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This is the kind of movie that could only have been made pre-censorship. You'd never hear lines like "Boys will be boys!" or "I'm tired too, and I'll feel worse in the morning - I hope" in a post-code film for two more decades at least. The title setting is a hotbed of unrequited love, and the resolution of the main plot is so cynical, and at the same time so logical, that you want to applaud; other characters are simply looking for some hanky-panky (the two married couples, largely comedy relief, but also a refreshingly equal-treatment tale of extra-marital infidelity.) And then there are the Busby Berkeley production numbers: "Don't Say Good Night" is so wondrous you may feel like crying; the "whip tango" with Ricardo Cortez and Dolores Del Rio brilliantly mirrors their ongoing story; "Going To Heaven On A Mule" is embarrassingly racist by today's standards, but also a triumph of production design (does it really matter that the 1st and the 3rd number could never be conceivably executed inside any nightclub? No!). This movie comes from a period in Hollywood when films were aimed at adults and treated them as such: able to make up their own minds about what is right and what is wrong, without having to teach them moral lessons. Not just a must-see; a must-own. *** out of 4.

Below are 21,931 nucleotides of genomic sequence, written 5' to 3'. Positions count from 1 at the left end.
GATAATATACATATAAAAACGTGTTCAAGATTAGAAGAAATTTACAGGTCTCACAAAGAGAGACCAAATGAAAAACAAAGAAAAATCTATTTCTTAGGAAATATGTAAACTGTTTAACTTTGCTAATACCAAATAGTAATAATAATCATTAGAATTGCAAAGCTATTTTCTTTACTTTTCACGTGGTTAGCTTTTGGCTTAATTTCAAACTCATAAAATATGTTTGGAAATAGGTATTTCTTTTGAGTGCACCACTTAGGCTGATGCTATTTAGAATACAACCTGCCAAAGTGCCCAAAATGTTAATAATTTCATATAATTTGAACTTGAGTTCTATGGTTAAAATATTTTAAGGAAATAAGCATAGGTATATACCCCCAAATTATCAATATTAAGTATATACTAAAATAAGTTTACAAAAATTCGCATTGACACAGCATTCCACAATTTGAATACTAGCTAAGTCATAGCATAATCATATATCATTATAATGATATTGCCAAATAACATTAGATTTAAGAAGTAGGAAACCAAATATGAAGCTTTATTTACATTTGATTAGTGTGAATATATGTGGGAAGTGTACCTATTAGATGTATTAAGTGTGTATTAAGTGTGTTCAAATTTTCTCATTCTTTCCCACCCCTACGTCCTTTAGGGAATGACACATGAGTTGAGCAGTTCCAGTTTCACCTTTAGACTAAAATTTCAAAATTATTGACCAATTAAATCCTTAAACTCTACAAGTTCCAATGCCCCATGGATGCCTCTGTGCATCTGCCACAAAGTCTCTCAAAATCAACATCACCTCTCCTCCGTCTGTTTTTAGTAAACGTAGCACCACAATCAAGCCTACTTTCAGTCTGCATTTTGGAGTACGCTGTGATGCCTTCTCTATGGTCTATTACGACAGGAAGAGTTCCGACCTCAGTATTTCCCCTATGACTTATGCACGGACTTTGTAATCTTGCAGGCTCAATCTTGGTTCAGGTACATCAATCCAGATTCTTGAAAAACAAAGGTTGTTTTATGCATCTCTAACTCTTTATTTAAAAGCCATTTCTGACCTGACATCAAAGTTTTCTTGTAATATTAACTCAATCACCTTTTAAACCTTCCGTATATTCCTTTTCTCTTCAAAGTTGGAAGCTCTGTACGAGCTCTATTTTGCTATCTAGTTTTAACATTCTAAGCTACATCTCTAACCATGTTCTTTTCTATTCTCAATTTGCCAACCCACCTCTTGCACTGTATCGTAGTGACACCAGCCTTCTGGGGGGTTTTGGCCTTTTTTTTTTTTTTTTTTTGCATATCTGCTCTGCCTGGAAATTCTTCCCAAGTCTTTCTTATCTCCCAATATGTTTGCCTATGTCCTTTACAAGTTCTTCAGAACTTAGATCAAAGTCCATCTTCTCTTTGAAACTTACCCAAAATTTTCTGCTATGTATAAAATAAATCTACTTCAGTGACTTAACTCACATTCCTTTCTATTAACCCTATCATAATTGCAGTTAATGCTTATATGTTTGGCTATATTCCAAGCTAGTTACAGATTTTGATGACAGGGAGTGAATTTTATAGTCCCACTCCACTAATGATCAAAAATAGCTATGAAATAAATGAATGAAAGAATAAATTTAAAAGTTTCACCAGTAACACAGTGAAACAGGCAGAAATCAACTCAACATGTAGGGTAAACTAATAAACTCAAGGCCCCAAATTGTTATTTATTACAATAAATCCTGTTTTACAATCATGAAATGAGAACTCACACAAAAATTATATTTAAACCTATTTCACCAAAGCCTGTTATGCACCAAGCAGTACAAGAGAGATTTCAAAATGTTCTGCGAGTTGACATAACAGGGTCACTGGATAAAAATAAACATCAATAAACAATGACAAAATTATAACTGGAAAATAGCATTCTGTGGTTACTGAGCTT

Dated, to be sure, but there are scattered pleasures, 17 April 2017
6/10

*** This review may contain spoilers ***

I can almost guarantee that 9 out of 10 "modern" viewers will have little to no patience with "The Cuckoos". This is definitely a movie made to appeal to a different generation of moviegoers. But if they shut it off quickly it's their loss, because this archaic musical comedy has its pleasures too: a terrific, carefree tap dance duet with Wheeler and Woolsey, Woolsey courting the wonderfully large Jobyna Howland in a sequence that is strongly reminiscent of Groucho Marx and Margaret Dumont ("Will you love me until I die?" - "Well, that depends on how long you'll live!"), and three segments unexpectedly done in color (most uncommon for 1930!). One of those segments is the bizarre "Dancing The Devil Away" production number. It's a shame, though, that the comic premise of the two fake fortune tellers is exploited in only one scene. It was funnier than seeing Wheeler in drag. **1/2 out of 4.